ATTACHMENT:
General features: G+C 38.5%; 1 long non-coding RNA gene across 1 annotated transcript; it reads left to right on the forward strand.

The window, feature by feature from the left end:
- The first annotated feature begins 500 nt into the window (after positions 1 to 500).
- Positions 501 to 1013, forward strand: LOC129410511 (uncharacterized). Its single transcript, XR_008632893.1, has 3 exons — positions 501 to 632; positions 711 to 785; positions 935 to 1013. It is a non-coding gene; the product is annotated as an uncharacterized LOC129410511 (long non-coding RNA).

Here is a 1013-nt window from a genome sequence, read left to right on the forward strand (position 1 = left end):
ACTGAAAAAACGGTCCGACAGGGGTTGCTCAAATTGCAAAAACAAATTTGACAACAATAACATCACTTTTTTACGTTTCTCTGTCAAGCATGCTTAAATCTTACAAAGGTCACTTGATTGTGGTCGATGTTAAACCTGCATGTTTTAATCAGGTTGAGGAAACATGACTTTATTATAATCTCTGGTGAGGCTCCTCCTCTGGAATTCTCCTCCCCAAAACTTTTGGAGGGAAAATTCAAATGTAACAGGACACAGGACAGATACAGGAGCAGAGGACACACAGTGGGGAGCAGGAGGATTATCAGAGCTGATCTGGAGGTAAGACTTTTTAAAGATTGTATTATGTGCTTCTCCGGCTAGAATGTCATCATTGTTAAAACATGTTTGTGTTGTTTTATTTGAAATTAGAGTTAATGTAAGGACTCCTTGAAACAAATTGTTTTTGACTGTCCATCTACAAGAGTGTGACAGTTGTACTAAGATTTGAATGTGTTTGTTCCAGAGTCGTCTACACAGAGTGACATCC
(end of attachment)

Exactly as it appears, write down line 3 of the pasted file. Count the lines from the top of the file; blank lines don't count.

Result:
- The first annotated feature begins 500 nt into the window (after positions 1 to 500).